After a year of upheaval following a potato wart discovery, P.E.I. has worked hard to regain their spud status.
More than a year after potato wart was discovered in a processing potato field on Prince Edward Island and spud exports from the Island to the United States were halted, life is returning normal, but not everything is status quo just yet. Seed growers on the Island are still unable to export their spuds while an investigation into the discovery is still ongoing.
“We didn’t agree with what happened, we still don’t to this day. The border reopened and I think what it did do is solidify that the things that our industry are doing, and our regulators CFIA is doing, were acceptable,” Greg Donald, general manager of the P.E.I. Potato Board, says in a phone interview.
To stop the spread of potato wart when discovered in Canada, the Potato Wart Domestic Long-Term Management Plan is executed. The plan was developed by the Canadian Food Inspecting Agency (CFIA) and accepted by the U.S. Department of Agriculture (USDA). It was made after the first P.E.I. potato wart discovery in 2000 and has been revised since.
According to the plan, when Synchytrium endobioticum, the fungus that causes potato wart, is discovered in a field, the CFIA quarantines the field. Contract tracing is then done to determine what farm equipment was used in the field and where else that equipment has been used. The seed sources for the field are also investigated.
From there other contacts are reviewed such as adjacent fields. The CFIA will do soil samples in the discovery field, with more being done in adjacent fields and other contact fields. Fields where Synchytrium endobioticum are detected are monitored for 20 years or more after initial discovery.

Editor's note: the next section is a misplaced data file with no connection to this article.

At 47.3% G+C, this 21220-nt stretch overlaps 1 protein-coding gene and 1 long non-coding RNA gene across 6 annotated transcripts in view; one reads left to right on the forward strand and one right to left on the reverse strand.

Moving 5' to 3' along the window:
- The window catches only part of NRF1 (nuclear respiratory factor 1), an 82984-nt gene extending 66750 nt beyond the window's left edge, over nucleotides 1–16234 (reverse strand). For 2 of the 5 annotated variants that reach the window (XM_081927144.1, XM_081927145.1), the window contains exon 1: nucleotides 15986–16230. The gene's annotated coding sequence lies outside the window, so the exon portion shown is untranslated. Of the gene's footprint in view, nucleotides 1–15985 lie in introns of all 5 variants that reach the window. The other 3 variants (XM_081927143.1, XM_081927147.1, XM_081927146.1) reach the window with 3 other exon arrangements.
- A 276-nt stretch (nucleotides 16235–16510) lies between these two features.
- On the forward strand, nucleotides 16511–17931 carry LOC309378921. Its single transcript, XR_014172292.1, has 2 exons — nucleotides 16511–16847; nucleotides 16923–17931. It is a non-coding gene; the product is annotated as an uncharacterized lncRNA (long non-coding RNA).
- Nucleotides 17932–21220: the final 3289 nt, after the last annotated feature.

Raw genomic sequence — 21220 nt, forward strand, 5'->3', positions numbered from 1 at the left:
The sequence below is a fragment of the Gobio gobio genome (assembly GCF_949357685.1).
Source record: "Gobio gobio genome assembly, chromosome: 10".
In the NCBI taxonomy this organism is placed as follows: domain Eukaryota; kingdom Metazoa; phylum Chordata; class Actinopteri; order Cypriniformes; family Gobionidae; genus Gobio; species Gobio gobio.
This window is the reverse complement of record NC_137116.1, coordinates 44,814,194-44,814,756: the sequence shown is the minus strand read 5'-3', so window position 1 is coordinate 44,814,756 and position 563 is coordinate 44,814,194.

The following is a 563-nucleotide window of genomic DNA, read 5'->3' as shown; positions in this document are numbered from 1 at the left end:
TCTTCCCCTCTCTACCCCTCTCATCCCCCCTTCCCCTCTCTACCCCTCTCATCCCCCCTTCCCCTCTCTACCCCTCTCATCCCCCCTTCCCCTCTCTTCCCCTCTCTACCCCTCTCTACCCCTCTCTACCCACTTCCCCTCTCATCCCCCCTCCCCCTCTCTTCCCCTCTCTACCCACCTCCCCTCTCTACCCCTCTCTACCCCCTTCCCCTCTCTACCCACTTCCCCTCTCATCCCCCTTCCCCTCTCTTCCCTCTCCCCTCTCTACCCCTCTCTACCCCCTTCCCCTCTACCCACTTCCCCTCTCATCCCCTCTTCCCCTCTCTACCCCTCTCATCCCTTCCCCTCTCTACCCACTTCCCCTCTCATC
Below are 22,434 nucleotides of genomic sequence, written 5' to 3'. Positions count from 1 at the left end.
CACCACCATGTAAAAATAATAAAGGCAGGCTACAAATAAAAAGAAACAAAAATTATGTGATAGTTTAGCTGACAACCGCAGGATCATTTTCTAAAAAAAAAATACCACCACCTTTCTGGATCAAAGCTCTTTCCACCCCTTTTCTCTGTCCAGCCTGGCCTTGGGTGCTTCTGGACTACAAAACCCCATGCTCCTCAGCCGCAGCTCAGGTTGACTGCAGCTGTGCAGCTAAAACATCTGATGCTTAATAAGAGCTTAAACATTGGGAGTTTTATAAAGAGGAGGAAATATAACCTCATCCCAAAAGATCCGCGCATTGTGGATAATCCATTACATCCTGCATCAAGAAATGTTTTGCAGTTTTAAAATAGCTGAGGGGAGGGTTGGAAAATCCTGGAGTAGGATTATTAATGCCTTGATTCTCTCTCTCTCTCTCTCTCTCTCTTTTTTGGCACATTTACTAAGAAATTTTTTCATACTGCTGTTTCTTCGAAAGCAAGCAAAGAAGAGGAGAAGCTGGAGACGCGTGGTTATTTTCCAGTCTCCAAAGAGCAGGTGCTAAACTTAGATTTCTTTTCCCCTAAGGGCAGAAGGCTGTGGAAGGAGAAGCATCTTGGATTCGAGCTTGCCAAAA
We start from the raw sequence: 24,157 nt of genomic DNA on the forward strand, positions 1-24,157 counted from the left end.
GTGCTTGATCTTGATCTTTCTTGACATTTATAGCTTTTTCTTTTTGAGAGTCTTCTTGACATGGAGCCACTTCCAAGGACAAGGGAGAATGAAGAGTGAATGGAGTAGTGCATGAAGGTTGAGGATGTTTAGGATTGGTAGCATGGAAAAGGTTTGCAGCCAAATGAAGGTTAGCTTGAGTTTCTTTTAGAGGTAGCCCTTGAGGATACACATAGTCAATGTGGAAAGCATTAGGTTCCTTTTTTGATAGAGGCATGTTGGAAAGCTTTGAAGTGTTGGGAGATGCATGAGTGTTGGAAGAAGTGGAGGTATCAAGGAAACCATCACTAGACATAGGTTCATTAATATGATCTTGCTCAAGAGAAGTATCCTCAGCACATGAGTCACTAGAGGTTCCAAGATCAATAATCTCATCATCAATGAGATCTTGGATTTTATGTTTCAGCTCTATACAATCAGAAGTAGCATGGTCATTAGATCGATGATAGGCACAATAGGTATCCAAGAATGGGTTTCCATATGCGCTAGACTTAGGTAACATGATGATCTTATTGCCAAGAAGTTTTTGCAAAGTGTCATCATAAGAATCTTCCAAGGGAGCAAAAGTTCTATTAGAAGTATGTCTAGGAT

“Over the last couple of decades, there’s been like four clusters, and three of them were discovered, detected, and then the plan kicks into place. There might have been an additional detection or two in those cases, and then there’s never been any since. So, the surveillance activities work” Donald says.
On Oct. 1 and 14, 2021 Synchytrium endobioticum was discovered in two different P.E.I. commercial potato fields by the CFIA Charlottetown Laboratory. The fields were already under CFIA surveillance due to association with earlier investigations. After this discovery, the Potato Wart Domestic Long-Term Management Plan was immediately put in place and seed exports to the U.S. were suspended on Nov. 21.
On March 24, 2022, the USDA announced exports of P.E.I. fresh potatoes to the U.S. could resume. At the time a statement was released which stated that the USDA had determined P.E.I. fresh potatoes could be exported to the U.S. under specified conditions that would pose little risk of introducing potato wart into the U.S.
The border reopening was due in part to a pathways analysis report compiled by the USDA. The report showed a baseline summary of the pathogen and pathways for spread if only minimal mitigation measures are in place — with minimal mitigation measures, the potential for spread is high.
“There’s never been any additional detections with a tremendous amount of soil sampling, surveillance of regulated fields, and they continue to monitor to make sure that it didn’t (have additional detections). There’s one cluster and it’s the one that had the detections. And it’s within the same farm entity,” Donald explains, adding the detections were found on a processing potato farm.